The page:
Ya'acov Oryah Leaves Midbar Winery (Jun. 22, 2013)

Sometimes life presents an unfathomable "what the fuck" moment to a discerning wine geek. Whatever in the world caused a break between Oryah and the owners of Midbar Winery? Despite my relief that his former venture, Assif, had found a buyer and that Ya'acov had found a way to continue his work, the winery's site caused an initial feeling of disorientation. The site seemed to focus more on the owners and less on the winemaker, and in general seemed too high-techy and at odds with my perception of Ya'acov as a craftsman and person. I can't say the news of the break bowled me over my feet in surprise, but still, this is a damn shame and a blight on the reputation the winery had garnered within a relatively short time, no matter what the hell happened over there.

The buyout and label changes seemed to come just at the point where Oryah was coming into his own as a winemaker. The Midbar wines received a lot of praise and, more to the point, a lot of love.  It was a good period for him, and I have to give the owners credit for letting him pursue him muse, however atypical it was in the local scheme of things. Having said that, I'm sure that, to a lot of people, the wines were Ya'acov Oryah first, and the Midbar label was only a secondary consideration.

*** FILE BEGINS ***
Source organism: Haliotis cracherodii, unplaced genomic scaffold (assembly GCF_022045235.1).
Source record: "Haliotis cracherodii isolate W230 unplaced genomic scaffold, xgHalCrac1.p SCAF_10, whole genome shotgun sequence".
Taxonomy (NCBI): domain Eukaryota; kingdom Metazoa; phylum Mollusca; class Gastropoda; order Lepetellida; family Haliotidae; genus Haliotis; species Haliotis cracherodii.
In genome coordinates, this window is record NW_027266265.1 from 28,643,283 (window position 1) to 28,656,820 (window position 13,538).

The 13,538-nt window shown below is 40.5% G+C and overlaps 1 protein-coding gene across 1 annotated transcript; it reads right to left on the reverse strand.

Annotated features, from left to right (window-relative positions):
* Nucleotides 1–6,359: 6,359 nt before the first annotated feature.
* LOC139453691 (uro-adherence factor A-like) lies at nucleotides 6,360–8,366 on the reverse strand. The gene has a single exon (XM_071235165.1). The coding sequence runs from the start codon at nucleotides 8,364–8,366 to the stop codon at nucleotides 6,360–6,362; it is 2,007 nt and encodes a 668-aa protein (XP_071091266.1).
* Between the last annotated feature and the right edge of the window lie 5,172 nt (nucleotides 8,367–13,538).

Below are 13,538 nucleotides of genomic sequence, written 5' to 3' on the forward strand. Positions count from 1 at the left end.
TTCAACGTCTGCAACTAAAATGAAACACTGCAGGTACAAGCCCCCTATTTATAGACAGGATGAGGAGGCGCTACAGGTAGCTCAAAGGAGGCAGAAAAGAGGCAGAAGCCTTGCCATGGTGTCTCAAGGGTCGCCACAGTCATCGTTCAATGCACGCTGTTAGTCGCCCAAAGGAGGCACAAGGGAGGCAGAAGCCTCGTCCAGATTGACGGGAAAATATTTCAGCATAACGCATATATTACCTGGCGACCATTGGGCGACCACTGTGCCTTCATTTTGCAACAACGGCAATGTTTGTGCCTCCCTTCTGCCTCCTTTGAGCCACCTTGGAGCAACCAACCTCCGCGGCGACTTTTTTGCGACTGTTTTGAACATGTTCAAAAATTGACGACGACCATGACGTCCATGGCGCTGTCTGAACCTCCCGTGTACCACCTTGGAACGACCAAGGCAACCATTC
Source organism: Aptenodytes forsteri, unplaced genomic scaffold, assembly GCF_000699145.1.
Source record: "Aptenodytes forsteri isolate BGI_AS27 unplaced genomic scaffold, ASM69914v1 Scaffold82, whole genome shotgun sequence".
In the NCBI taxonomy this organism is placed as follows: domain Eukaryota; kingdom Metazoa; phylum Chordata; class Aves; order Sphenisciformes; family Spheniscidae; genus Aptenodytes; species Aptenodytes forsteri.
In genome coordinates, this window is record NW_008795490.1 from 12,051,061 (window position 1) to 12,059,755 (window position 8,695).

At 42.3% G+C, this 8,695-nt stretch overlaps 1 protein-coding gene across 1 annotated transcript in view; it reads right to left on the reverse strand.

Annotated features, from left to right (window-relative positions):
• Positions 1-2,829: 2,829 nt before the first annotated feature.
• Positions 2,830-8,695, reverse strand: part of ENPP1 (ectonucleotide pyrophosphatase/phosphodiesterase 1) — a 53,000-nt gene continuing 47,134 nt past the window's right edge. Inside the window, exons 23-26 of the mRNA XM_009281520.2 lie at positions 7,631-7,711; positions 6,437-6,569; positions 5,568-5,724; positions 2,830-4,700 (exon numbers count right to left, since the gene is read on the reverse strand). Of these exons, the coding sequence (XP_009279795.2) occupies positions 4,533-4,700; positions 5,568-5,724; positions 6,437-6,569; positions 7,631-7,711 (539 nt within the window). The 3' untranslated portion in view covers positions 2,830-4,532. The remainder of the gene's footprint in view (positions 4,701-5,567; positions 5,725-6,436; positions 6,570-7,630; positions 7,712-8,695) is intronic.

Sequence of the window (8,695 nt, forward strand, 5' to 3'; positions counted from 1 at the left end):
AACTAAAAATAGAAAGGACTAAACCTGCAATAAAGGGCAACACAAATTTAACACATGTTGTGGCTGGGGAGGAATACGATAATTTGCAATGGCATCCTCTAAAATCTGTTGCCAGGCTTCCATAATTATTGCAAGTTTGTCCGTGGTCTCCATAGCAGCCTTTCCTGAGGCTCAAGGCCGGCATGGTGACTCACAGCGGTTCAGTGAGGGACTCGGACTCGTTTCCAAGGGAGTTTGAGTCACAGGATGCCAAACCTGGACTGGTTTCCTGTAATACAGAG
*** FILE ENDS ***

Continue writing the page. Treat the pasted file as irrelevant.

This post is written without any knowledge of what went behind the scenes, and I don't know how important the full story is, to me, as a consumer and a blogger, except perhaps to demonstrate how frail and inviable the local industry can be. I'll continue to be a Midbar client in the short term, buying up whatever of the Ya'acov crafted vintages are still in the pipeline ,especially the jewels of his modest and all-too-human crown: the Semillon based wines.

Speaking of which. Here's the bottle I opened as a farewell toast.

Semillon-Sauvignon, 2010

Imagine what you'd get if you could transpose the flint and burnt match aromas of a mineral-laden Bourgogne white unto a fruit flavor deeply entrenched in mandarin oranges instead of the apples and pears that Chardonnay would usually bring to the table. Imagine, as well,  an oilier - not necessarily fatter - palate.

That's Semillon for you, and while Ya'acov didn't invent anything new with this blend of white Bordeaux varieties, he crafted a clear and clean, seemingly straightforward wine, with enough joyful acidity, balance and structure to ensure that the fruit will continue to speak with purity and clarity as it gains complexity. In short, he let his ego take a back seat and in the end made a personal statement after all.

Best of Luck, Ya'acov. We didn't meet that many times in person, but I felt enough of a connection with your wines to consider you more than just a passing acquaintance. I will look forward to meeting your work in the future.